Coach House Café. It’s situated in a beautifully converted coach house and stables alongside the Visitor Centre and serves a range of delicious hot and cold refreshments. It’s a great place to chill for a wee while and has an expansive patio for dining al fresco when the weather permits!!
Woodland Adventure Playground. Situated next to the Coach House Café is the Woodland Adventure Playground, which provides fun for kids (and grown-ups) of all ages. If you’re not feeling particularly active, you can relax with a cup of coffee as the young ones let off steam. Toddlers can also have a run around in the toddlers’ play area at the front of the Coach House Café.
The Temple Gate. This Category A listed structure was doomed from the start as a day to day part of the Estate, as access from it to the main road was denied by the owner of the interceding land. As it no longer had a ‘practical’ use, it began to be referred to as a Temple and simply became a decorative feature. It has since been used as accommodation and latterly, it fell into disrepair. The stonework and masonry were still pretty much in place and restoration of it was completed in 2016.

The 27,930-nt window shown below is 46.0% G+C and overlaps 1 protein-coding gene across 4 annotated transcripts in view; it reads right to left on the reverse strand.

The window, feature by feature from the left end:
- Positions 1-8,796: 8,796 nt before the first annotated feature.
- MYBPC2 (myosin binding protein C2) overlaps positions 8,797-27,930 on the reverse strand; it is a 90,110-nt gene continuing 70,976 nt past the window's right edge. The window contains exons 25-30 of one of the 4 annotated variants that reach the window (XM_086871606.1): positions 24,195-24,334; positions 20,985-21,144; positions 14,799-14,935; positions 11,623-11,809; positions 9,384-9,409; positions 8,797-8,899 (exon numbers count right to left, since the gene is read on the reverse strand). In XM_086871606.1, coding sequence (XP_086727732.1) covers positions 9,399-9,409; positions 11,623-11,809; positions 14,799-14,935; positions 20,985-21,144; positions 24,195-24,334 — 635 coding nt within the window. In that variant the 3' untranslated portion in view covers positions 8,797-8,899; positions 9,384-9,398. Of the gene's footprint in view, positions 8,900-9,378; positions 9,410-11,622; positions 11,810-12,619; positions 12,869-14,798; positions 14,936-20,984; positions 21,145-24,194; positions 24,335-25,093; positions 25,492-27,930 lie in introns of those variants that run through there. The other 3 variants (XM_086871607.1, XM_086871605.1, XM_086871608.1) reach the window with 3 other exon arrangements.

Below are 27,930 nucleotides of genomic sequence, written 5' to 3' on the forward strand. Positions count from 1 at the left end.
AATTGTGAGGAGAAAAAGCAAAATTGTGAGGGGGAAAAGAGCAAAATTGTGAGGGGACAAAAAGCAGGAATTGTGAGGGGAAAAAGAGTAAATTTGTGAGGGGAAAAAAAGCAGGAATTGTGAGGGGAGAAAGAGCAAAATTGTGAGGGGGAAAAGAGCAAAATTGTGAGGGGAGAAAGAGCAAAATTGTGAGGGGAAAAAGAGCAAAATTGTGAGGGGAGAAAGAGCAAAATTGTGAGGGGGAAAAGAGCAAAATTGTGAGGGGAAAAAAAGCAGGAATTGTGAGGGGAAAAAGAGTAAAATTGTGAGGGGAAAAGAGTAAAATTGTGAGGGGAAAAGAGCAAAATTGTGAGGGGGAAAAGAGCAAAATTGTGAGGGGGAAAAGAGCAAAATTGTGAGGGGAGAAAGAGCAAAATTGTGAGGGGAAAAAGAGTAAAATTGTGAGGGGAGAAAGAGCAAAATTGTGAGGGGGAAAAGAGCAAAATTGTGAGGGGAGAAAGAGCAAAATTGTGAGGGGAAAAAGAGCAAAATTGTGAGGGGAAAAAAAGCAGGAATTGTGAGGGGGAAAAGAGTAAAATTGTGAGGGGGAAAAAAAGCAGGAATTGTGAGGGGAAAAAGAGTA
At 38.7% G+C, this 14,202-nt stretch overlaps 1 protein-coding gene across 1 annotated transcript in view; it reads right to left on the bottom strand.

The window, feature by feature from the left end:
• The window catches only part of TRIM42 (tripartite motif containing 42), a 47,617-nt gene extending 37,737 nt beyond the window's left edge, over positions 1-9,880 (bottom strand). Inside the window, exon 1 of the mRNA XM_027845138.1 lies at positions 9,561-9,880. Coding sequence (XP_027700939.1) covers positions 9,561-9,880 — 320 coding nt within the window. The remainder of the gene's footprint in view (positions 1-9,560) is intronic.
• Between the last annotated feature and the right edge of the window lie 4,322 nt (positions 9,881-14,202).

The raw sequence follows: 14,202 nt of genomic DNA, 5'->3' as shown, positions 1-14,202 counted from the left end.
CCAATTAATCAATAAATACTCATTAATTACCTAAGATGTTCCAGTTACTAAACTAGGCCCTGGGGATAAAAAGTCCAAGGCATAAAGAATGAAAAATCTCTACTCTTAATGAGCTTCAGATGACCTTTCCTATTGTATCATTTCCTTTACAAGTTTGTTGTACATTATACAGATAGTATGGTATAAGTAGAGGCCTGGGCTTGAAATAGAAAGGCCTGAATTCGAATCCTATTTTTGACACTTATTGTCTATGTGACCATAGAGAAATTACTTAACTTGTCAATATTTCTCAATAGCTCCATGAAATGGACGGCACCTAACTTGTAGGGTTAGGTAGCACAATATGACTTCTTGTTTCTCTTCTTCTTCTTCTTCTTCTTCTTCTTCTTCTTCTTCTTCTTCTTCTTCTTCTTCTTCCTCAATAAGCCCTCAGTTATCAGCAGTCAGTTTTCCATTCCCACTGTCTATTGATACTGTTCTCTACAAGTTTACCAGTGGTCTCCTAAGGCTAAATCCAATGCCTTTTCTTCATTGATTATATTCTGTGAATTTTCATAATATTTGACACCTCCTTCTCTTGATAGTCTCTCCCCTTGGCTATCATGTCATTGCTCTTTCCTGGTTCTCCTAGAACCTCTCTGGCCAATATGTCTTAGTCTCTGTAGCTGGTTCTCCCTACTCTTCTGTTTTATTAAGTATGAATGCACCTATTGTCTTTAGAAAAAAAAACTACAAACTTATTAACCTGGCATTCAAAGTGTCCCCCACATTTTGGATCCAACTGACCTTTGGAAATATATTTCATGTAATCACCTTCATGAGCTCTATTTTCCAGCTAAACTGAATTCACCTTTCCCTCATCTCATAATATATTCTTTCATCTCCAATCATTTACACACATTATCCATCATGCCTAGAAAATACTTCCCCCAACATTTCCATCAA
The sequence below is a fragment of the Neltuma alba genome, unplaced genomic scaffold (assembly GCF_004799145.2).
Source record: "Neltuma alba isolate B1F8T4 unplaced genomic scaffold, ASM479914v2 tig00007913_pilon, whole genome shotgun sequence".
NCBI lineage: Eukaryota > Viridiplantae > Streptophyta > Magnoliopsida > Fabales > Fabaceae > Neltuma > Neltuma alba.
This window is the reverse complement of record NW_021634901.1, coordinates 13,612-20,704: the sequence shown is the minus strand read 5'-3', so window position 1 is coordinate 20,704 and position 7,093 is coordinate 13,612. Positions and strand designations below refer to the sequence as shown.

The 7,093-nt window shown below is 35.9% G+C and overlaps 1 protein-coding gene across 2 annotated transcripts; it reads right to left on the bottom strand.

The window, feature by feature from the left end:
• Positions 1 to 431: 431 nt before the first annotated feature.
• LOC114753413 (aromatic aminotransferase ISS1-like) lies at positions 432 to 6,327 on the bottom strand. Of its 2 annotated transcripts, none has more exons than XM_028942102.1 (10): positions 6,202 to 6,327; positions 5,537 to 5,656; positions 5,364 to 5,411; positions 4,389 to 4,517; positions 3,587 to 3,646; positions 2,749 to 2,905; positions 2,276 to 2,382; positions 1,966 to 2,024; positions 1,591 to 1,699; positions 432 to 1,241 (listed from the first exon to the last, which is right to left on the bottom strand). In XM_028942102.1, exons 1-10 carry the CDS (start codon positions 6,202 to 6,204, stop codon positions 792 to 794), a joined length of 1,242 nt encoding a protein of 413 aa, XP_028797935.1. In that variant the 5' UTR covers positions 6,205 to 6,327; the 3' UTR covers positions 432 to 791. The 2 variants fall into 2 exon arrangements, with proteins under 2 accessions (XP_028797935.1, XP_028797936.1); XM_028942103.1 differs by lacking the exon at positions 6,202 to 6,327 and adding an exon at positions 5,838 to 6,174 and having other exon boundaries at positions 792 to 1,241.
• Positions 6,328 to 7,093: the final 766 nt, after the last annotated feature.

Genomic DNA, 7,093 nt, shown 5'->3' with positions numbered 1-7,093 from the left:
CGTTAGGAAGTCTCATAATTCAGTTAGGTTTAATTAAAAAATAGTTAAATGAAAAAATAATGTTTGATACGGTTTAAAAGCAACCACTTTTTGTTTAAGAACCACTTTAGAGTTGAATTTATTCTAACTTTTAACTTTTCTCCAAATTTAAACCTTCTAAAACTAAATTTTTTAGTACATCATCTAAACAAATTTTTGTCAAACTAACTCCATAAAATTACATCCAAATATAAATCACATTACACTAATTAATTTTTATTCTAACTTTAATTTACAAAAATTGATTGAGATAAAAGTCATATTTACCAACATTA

Woodland Walks and The Arboretum. There are magnificent, mature policy woodlands that make the perfect place for a wander – with various bridges including the beautiful Chinese Bridge to help you cross the Lugar Water which meanders through the estate. The Arboretum hosts more than 500 specimens of trees and a range of shrubs and woodland flowers. To the east of the site are two newly created lochans, which will be a haven for a wide range of wildlife and at the centre of the Arboretum sits the woodland shelter, a magnificent structure created by the students of The Prince’s Foundation.